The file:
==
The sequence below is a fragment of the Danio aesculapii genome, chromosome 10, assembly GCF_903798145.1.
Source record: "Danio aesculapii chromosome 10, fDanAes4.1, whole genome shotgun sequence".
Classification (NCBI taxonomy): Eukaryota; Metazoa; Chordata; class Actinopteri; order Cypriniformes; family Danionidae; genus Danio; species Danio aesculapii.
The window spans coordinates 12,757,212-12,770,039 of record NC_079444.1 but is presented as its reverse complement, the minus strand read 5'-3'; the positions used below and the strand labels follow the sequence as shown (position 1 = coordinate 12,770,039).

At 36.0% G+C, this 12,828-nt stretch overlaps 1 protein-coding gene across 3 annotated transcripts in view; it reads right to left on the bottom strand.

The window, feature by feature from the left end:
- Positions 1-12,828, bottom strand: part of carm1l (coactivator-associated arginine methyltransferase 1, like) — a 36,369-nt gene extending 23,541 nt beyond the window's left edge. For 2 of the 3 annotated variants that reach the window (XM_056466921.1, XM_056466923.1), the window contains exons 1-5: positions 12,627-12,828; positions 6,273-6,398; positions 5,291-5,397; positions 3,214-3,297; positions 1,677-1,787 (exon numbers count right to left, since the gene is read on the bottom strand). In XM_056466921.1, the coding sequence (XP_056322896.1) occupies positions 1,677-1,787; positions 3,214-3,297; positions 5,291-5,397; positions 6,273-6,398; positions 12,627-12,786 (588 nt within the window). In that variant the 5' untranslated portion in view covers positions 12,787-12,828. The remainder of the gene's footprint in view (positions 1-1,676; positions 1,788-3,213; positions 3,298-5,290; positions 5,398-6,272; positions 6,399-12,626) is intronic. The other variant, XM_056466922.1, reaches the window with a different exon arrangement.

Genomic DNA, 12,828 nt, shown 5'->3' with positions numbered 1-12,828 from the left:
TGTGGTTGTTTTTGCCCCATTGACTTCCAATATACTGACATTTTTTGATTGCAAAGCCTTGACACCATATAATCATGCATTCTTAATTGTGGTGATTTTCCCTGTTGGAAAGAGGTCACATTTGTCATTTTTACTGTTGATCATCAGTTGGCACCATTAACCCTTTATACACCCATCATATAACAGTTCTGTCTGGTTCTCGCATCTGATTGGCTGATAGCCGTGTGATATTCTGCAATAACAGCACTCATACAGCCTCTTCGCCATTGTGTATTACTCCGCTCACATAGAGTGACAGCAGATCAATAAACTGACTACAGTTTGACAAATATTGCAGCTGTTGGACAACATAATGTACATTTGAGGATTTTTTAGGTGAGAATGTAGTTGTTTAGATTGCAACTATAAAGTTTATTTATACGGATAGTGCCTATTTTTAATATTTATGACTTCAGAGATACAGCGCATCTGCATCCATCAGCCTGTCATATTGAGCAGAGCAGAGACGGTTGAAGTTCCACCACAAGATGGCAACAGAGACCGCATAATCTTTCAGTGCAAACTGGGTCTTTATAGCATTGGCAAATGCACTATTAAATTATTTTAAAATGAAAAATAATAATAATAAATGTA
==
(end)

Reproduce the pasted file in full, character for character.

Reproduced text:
The sequence below is a fragment of the Danio aesculapii genome, chromosome 10, assembly GCF_903798145.1.
Source record: "Danio aesculapii chromosome 10, fDanAes4.1, whole genome shotgun sequence".
Classification (NCBI taxonomy): Eukaryota; Metazoa; Chordata; class Actinopteri; order Cypriniformes; family Danionidae; genus Danio; species Danio aesculapii.
The window spans coordinates 12,757,212-12,770,039 of record NC_079444.1 but is presented as its reverse complement, the minus strand read 5'-3'; the positions used below and the strand labels follow the sequence as shown (position 1 = coordinate 12,770,039).

At 36.0% G+C, this 12,828-nt stretch overlaps 1 protein-coding gene across 3 annotated transcripts in view; it reads right to left on the bottom strand.

The window, feature by feature from the left end:
- Positions 1-12,828, bottom strand: part of carm1l (coactivator-associated arginine methyltransferase 1, like) — a 36,369-nt gene extending 23,541 nt beyond the window's left edge. For 2 of the 3 annotated variants that reach the window (XM_056466921.1, XM_056466923.1), the window contains exons 1-5: positions 12,627-12,828; positions 6,273-6,398; positions 5,291-5,397; positions 3,214-3,297; positions 1,677-1,787 (exon numbers count right to left, since the gene is read on the bottom strand). In XM_056466921.1, the coding sequence (XP_056322896.1) occupies positions 1,677-1,787; positions 3,214-3,297; positions 5,291-5,397; positions 6,273-6,398; positions 12,627-12,786 (588 nt within the window). In that variant the 5' untranslated portion in view covers positions 12,787-12,828. The remainder of the gene's footprint in view (positions 1-1,676; positions 1,788-3,213; positions 3,298-5,290; positions 5,398-6,272; positions 6,399-12,626) is intronic. The other variant, XM_056466922.1, reaches the window with a different exon arrangement.

Genomic DNA, 12,828 nt, shown 5'->3' with positions numbered 1-12,828 from the left:
TGTGGTTGTTTTTGCCCCATTGACTTCCAATATACTGACATTTTTTGATTGCAAAGCCTTGACACCATATAATCATGCATTCTTAATTGTGGTGATTTTCCCTGTTGGAAAGAGGTCACATTTGTCATTTTTACTGTTGATCATCAGTTGGCACCATTAACCCTTTATACACCCATCATATAACAGTTCTGTCTGGTTCTCGCATCTGATTGGCTGATAGCCGTGTGATATTCTGCAATAACAGCACTCATACAGCCTCTTCGCCATTGTGTATTACTCCGCTCACATAGAGTGACAGCAGATCAATAAACTGACTACAGTTTGACAAATATTGCAGCTGTTGGACAACATAATGTACATTTGAGGATTTTTTAGGTGAGAATGTAGTTGTTTAGATTGCAACTATAAAGTTTATTTATACGGATAGTGCCTATTTTTAATATTTATGACTTCAGAGATACAGCGCATCTGCATCCATCAGCCTGTCATATTGAGCAGAGCAGAGACGGTTGAAGTTCCACCACAAGATGGCAACAGAGACCGCATAATCTTTCAGTGCAAACTGGGTCTTTATAGCATTGGCAAATGCACTATTAAATTATTTTAAAATGAAAAATAATAATAATAAATGTA